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Anti-gay Uganda today (3): A goof that won't go away

This blog’s reports about Uganda on June 18:

As Uganda continues its campaign against the local LGBTI community, many people continue to misunderstand one key aspect of the country’s new Anti-Homosexuality Act:

The PBS NewsHour report by Martin Seemangal  on the problems of LGBT people in Uganda and Kenya contains incorrectly describes Uganda's new anti-gay law. (Click image for the video.)
The PBS NewsHour report by Martin Seemungal on the problems of LGBT people in Uganda and Kenya incorrectly describes Uganda’s new anti-gay law. (Click image for the video.)

Ugandan people don’t have to report gays to police
In an earlier version of the bill that became Uganda’s Anti-Homosexuality Act, people would have been required to report suspected homosexuals to police. That would have required parents to turn in gay children, teachers to turn in gay students, and even priests to turn in gay members of their congregations.
Simon Lokodo, Ugandan ethics minister, describes his treatment of LGBTI people during a PBS NewsHour interview.
Simon Lokodo, Ugandan ethics minister, describes his treatment of LGBTI people during a PBS NewsHour interview.

Like the death penalty, that provision was dropped from the bill before it was passed, but it lives on in popular consciousness.  The latest example came in this week’s PBS NewsHour report “Uganda gays face life in prison under law.”  That report quoted a Ugandan refugee who stated:

“In the bill it says clearly if you know someone or suspect someone that is gay, you have to go and report him to the officers. So everyone is unsafe.”

That is false.
Yet the belief remains popular. The same claim was included in the Wikipedia article about the Anti-Homosexuality Law, at least as of the June 18 publication date of this blog post:

“Not reporting gay people is also made a crime punishable with imprisonment.”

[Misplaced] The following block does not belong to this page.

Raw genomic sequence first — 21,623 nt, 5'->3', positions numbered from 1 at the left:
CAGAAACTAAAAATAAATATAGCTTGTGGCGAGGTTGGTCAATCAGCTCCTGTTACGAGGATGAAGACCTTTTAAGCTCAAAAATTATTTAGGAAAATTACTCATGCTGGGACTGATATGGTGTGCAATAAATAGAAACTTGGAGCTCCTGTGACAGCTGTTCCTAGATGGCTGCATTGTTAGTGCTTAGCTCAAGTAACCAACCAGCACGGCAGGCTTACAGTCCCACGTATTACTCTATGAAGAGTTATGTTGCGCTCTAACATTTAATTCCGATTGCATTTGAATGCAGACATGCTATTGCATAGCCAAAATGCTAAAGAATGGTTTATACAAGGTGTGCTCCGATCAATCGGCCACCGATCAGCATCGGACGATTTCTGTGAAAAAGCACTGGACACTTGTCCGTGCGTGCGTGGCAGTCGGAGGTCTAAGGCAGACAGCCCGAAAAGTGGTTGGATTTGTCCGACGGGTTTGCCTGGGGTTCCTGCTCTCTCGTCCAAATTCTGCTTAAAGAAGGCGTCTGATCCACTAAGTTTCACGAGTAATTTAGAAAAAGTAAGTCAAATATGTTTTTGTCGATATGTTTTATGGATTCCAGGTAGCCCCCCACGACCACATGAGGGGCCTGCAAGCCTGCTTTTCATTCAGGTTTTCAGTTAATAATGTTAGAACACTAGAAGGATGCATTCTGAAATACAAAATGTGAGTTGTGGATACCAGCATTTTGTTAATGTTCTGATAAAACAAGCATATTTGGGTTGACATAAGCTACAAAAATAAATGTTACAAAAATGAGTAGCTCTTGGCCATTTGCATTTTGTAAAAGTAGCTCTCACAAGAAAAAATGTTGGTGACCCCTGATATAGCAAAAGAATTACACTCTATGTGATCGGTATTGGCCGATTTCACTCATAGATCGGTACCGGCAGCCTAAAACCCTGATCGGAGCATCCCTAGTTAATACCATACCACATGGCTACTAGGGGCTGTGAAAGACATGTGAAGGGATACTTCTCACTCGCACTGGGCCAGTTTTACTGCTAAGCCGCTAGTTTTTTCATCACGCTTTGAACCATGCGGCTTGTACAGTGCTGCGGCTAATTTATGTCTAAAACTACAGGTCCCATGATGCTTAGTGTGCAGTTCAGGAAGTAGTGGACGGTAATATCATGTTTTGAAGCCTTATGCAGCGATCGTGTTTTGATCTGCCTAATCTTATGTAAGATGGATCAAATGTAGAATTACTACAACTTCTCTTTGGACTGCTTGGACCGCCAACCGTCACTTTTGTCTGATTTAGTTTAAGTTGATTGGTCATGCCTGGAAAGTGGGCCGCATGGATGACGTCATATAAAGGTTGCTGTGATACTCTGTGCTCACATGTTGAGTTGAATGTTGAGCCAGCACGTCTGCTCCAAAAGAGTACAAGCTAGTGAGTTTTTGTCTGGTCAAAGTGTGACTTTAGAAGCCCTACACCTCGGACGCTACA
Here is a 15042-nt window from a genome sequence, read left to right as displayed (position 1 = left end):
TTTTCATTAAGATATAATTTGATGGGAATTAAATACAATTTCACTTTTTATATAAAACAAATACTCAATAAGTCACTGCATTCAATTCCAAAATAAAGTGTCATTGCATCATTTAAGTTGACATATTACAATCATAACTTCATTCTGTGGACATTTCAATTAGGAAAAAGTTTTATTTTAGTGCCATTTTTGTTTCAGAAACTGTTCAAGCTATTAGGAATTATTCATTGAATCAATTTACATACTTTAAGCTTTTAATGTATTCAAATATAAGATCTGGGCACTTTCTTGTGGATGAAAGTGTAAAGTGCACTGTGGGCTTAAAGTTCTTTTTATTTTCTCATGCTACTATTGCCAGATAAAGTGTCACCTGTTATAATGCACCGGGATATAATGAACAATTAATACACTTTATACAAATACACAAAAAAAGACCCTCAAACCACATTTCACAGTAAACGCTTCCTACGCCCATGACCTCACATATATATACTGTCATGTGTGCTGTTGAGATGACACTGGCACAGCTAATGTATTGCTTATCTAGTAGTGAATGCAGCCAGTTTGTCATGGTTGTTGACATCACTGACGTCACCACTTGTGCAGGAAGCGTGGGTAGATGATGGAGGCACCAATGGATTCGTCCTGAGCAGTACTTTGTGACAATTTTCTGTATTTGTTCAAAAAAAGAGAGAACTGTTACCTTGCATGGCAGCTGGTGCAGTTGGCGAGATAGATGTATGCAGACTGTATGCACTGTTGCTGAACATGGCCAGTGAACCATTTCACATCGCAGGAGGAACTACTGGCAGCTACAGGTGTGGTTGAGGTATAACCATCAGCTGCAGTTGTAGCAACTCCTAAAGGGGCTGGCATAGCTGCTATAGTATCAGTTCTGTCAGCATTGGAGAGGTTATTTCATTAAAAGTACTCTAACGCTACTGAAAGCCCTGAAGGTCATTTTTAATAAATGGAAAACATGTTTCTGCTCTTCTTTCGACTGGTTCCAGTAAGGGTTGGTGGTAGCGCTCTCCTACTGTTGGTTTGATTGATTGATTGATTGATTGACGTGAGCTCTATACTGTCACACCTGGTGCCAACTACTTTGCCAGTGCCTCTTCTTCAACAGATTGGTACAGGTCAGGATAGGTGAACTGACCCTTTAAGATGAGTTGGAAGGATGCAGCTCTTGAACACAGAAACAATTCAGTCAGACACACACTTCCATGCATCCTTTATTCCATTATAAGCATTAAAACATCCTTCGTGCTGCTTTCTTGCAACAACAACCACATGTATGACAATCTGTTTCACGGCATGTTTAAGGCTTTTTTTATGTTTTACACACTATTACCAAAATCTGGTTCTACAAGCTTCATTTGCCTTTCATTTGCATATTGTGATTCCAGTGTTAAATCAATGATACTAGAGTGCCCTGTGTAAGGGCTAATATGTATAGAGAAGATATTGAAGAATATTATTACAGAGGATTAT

The Wikipedia article cited as its source an incorrect BBC article from when the bill had just been passed in December 2013. The article incorrectly stated:

“The anti-homosexuality bill also makes it a crime punishable by a prison sentence not to report gay people.”

 

Anti-Homosexuality Act of 2014. (Click image for PDF version of the law.)
Anti-Homosexuality Act of 2014. (Click image for PDF version of the law.)

 
The full text of the Anti-Homosexuality Act does not contain any requirement for reporting homosexuals.
It contains much that is objectionable, however:

  • Life imprisonment for same-sex intimacy involving penetration — the same punishment currently provided under existing Ugandan law.
  • Life imprisonment for anyone who “touches another person with the intention of committing the act of homosexuality.”
  • Forced medical examinations for anyone accused of being HIV-positive and of committing homosexual acts, which is termed “aggravated homosexuality,” also punishable by life imprisonment.
  • Seven years in prison for attempts at committing “the offense of homosexuality.”
  • Life imprisonment for HIV-positive people who attempt to commit “the offense of homosexuality.”
  • Seven years in prison for anyone who “aids, abets, counsels or procures another to engage in acts of homosexuality.” LGBT rights activists fear that this provision and the next one will be used against them.
  • Life imprisonment for same-sex marriage. (The Ugandan constitution already prohibits same-sex marriage.)
  • Up to seven years in prison for conducting a same-sex wedding ceremony.
  • Imprisonment for seven years for the “director or proprietor or promoter” of a company or association that is convicted of “promoting homosexuality.” In addition, the organization’s certificate of registration would be canceled.

The law also provides for five to seven years in prison for:

  • Anyone who “attempts to promote or in any way abets homosexuality and related practices.”
  • Publishing “pornographic materials for purposes of promoting homosexuality.”
  • Anyone who “funds or sponsors homosexuality or other related activities.”
  • Anyone who “offers premises and other related fixed or movable assets for purposes of homosexuality or promoting homosexuality.” Landlords who rent to LGBT rights groups are liable to imprisonment too.
  • Anyone who “uses electronic devices which include internet, films, mobile phones for purposes of homosexuality or promoting homosexuality.”

Written by Colin Stewart

Colin Stewart is a 45-year journalism veteran living in Southern California. After his retirement from paid newspaper work in 2011, he launched Erasing 76 Crimes and helped with the Spirit of 76 campaign that assembled a multi-national team of 26 LGBTI rights activists to advocate for change during the International AIDS Conference in Washington, D.C., in July 2012. He is the president of the St. Paul’s Foundation for International Reconciliation, which supports LGBTQ+ rights advocacy journalism, including the Erasing 76 Crimes news site and the African Human Rights Media Network. Contact him via Twitter @76crimes or by email at info@76crimes.com. Mailing address: 21 Marseille, Laguna Niguel CA 92677 USA.

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